Providence, Rhode Island – The government recently announced an ambitious plan to nurture Japan’s nascent esports industry. And both gamers and business leaders alike were left with a simple question:
Surely right now — in this chaotic era of COVID-19 contagion and Olympic postponement — directing governmental resources at video games is at best tone deaf. And at worst, irresponsible.
After all, Japan is in crisis. With $13 billion sunk into the Olympics, the decision to reschedule the games raises the costs by another $3 billion. Perhaps more importantly, postponing the Olympics has dealt a devastating blow to national morale that must be addressed. Compounding matters, the pandemic is already depressing travel and consumer spending. All these factors solidify a 2020 recession as a certainty, with most analysts predicting Japanese GDP to decline by 1.1 percent or more.
And the current COVID-19 crisis does not exist in isolation. Rather, it is another woe heaped upon a country struggling with deep systemic issues: including an aging population and endemic workplace sexism (as underscored by the #KuToo movement).
What could esports possibly have to do with all of these national challenges?
Everything. Esports may just be the total panacea Japan has been searching for.
First, let’s discuss the Olympic hangover. Focusing on esports creates a smart opportunity to substitute one type of games for another. Around the world, professional leagues like NASCAR, FIFA and the NBA are already leveraging esports content as replacement programming for traditional competitions. Few spectacles can fill the void of the Olympics. But major esports tournaments already receive hundreds of millions of viewers — far more than the games.
Secondly, esports are the perfect social activity for a global pandemic. Video games do not require players to meet up in person or congregate in public. In fact, esports keep aficionados at home, while still generating meaningful economic activity in the form of game sales and micro-transactions. In fact, the gaming industry is growing as half the global population seeks entertainment while under lockdown orders.
But most of all, esports offer a much-needed morale boast to the beleaguered Japanese nation. Esports are something Japan should be good at. After all, the country essentially invented modern video games.
Given how much domestic gamers idolize fictional heroes like Mario and celebrity designers like Shigeru Miyamoto, it’s not farfetched to envision Japan rallying around an esports icon in this dark time.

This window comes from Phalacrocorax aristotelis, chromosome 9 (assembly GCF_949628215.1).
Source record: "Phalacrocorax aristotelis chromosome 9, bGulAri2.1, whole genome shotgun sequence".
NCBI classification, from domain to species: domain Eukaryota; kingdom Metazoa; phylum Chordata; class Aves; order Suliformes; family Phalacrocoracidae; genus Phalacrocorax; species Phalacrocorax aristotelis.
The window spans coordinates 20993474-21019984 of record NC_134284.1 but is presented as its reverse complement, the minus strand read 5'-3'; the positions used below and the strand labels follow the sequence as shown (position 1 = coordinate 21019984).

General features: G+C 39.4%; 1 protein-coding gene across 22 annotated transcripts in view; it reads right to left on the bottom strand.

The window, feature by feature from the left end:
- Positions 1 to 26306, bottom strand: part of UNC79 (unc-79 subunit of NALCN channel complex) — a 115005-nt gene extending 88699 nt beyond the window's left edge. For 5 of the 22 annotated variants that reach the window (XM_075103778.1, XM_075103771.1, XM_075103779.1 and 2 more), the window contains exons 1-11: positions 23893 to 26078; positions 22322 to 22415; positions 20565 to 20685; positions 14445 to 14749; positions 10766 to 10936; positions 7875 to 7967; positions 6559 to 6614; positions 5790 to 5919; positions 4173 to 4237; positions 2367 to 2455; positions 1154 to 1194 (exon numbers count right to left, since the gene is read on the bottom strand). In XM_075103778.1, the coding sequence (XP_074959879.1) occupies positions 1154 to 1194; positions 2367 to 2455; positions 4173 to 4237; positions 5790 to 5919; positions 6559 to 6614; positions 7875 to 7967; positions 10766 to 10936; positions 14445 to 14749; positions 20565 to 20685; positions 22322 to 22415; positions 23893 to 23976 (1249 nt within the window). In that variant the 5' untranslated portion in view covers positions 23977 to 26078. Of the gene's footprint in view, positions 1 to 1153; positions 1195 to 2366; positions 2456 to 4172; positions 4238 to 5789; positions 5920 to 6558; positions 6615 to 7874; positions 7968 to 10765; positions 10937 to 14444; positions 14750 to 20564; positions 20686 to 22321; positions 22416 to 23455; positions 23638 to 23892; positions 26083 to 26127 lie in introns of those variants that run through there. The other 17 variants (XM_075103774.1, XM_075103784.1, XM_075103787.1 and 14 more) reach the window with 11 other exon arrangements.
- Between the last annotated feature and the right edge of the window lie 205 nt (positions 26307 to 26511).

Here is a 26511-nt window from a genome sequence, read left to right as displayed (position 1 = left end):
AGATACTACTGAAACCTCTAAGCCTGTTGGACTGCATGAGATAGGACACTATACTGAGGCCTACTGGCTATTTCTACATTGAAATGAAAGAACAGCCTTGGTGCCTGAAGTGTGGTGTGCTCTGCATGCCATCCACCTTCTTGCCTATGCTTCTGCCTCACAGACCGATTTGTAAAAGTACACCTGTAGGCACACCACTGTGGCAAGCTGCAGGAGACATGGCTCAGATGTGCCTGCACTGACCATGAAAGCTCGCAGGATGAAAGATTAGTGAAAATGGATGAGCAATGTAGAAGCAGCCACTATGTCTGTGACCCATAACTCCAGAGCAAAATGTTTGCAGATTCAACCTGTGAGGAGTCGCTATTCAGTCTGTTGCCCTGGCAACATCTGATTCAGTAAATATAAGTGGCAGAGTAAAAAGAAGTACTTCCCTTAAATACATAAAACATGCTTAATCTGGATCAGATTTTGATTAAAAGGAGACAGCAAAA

But the benefits of esports address more than just the current crisis. Competitive gaming also provides solutions to some of the fundamental, structural challenges facing the Japanese economy.
First and foremost among these is the aging population. Esports are a form of social interaction that can be enjoyed by gamers of all ages and ability levels. Critically, this includes Japan’s booming base of senior citizens. Envisioning a future of gaming grandmothers might seem ridiculous, but the problem of idle elderly is a real social issue. And esports don’t just distract. Crucially, they keep both the mind and reflexes sharp — ameliorating the neurological decline threatening senior citizens.
Esports even addresses the nation’s challenges with workplace sexism, albeit indirectly. As the world’s first truly egalitarian sport, both men and women compete side by side at esports’ highest levels. Competitive gaming tournaments are an opportunity to display the skills of female gamers and demonstrate gender equality through collective triumph. No other form of competitive entertainment offers such an inclusive playing field.
Simply put, investing in esports makes strategic sense for Japan. Fostering this industry will provide meaningful solutions to both the immediate and societal challenges threatening the nation.
So are there any problems with the government’s plans to embrace esports?
Absolutely. The biggest challenge facing the program is a crucial lack of details. Without clear funding targets or partner organizations, the plan reads as lacking commitment — as though it were crafted as a part of a “see if it sticks” policy approach.
Furthermore, the scale of Japan’s investment in esports isn’t large enough. The current plan aims to generate $2.6 billion in esports revenue by 2025. But Japan’s GDP is $4.9 trillion, contextualizing esports’ growth as little more than a drop in the bucket. Moreover, many estimates peg neighboring South Korea as a $4 billion esports market. At a minimum, Japanese esports should rival the Korean scene in the next half-decade — particularly considering the Japanese economy is four times larger as a whole!
But these two policy missteps are matters of scale and implementation, not strategy. Focusing on esports as a lifeline for Japan is not only smart but necessary. Hopefully the government will follow up its announcement with the crucial initiatives and details required to accelerate a good idea into a groundbreaking reality.
If the government can spark esports, competitive gaming may save the nation both economically and psychologically. And wouldn’t it be grand for the country that birthed Nintendo, Sony and Sega to resurrect itself with a digitized dream?
William Collis is co-owner of Team Genji, the No. 1 Hearthstone esports team.
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